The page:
Winter 1943. Martina is small child, who stopped talking since the death of her infant brother some years before. She lives in a rural area of central Italy. Her mother is pregnant again ...
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The aging, conservative population of a small, sleepy village in the Italian Alps are surprised to see that a former French professor has settled there with his young wife and their three ... See full summary »
Thirteen year-old Marta has recently moved back to southern Italy with her mother and older sister and struggles to find her place, restlessly testing the boundaries of an unfamiliar city and the catechism of the Catholic church.
Painful family events lead Augusta to leave Italy. On a small boat, immersed in the Amazon Forest grandness, she begins a travel between Indios villages. From the favela to the isolation in the Forest, Augusta will go in search of herself.
"I cento passi" (one hundred steps) was the distance between the Impastatos' house and the house of Tano Badalamenti, an important Mafia boss, in the small Sicilian town of Cinisi. The ... See full summary »
Marco Tullio Giordana
Luigi Lo Cascio,
Luigi Maria Burruano,
Antonio, a policeman (carabiniere), has an order to take two children (Rosetta and her brother Luciano) from Milan to Sicily to an orphanage. Their mother has been arrested for forcing ... See full summary »
Enrico Lo Verso,
Claudio, a construction worker, works on a site in the suburbs of Rome. He is madly in love with his wife who is pregnant with their third child. However, when he finds the remains of an ... See full summary »
Winter 1943. Martina is small child, who stopped talking since the death of her infant brother some years before. She lives in a rural area of central Italy. Her mother is pregnant again and Martina lives for the arrival of her new brother. Meanwhile, the war is getting closer and closer, forcing the people of the village to tread a difficult path, torn between the partisan brigades and the Nazi Army. On practically the same day as the birth of Martina's brother, the SS start a massive roundup of civilians in the area, an infamous event that will come to be known as the Marzabotto massacre during which more than 770 people were killed in houses, cemeteries and churches. Written by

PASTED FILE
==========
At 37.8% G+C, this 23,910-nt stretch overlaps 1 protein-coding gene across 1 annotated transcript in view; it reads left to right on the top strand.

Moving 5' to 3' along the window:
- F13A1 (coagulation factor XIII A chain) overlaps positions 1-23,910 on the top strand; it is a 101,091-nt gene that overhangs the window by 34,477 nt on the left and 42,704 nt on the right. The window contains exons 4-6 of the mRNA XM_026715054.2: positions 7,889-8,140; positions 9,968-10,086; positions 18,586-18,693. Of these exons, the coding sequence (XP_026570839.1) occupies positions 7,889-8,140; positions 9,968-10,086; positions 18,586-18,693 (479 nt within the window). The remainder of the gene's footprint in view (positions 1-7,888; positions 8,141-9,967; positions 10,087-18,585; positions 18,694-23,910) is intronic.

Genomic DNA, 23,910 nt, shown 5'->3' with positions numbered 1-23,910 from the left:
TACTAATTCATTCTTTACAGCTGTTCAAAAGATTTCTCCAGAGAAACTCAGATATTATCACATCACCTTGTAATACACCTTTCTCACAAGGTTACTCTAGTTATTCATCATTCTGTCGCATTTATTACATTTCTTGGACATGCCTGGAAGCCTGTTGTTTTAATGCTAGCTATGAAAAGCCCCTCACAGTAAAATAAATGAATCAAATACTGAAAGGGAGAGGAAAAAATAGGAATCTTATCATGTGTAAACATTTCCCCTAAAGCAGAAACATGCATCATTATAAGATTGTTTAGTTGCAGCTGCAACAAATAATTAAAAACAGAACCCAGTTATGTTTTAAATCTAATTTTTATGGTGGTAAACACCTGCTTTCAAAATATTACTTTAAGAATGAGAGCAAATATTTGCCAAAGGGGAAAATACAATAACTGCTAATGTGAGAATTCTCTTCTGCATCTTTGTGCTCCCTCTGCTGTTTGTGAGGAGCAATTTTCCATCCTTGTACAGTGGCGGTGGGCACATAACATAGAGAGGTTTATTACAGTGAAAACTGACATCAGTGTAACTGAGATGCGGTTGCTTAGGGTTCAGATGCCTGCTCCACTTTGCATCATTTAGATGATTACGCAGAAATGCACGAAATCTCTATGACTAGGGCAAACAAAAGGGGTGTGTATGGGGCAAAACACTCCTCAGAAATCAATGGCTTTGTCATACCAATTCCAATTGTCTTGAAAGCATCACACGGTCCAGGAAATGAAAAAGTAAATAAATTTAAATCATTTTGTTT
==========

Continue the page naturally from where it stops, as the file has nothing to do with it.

Palm Springs Internation Film Festival
There is a scene of partisans walking through the snow at around 26:30. There are four shots in total, with three shots (1st, 2nd and 4th) showing seven partisans, and the other (3third shot showing nine partisans. See more »
Despite being beautifully shot and well-made (and a few well-done scenes such as the skirmish and execution of a captured German soldier) this one's pretty much a dud...deals with historical events with which most non-Italians are probably not familiar (German atrocities against Italian civilians during the latter half of WWII) but other than cinematically treating a new chapter in that era's history the film doesn't have much to offer, mainly because it uncritically relies on the default narrative/theme for movies on the general subject of WWII in Europe (Germans/Nazis=bad/evil (irrational obsessive homicidal nationalist maniacs), everyone else=good).
I guess the size and/or "taste" of the "American" market has to be mentioned as the primary reason many non-American directors find it difficult to make films with moral complexity beyond the imagination of a three-year old? (To give one potential example, (Italian) communist partisans would sometimes ambush German units while the latter were in regions known to be pro-fascist/Mussolini, in the hopes that the Germans were enact reprisals against the local civilians, whom the communists hated as much or more than the Nazis (people often hate those closer to them than those far away)--but would an Italian director dare make such a film? Apparently not.)
Edit: To be fair there were a couple of minor details in this direction, such as the SS man who was unable to fire the heavy machine gun and the officer who helped the woman who survived the mass shooting (although that was kind of bizarre itself). But larger themes, such as why was the German presence so bad that the villagers were willing to risk their families to try to get rid of it (all the Germans seemed to do was ask for wine and then pay for it) were lacking. Also the depiction of the Italian civilians was radically naive--were they all really just simple happy country folk who cared only for food, family and Catholicism? Such stereotypes are themselves infantilizing.
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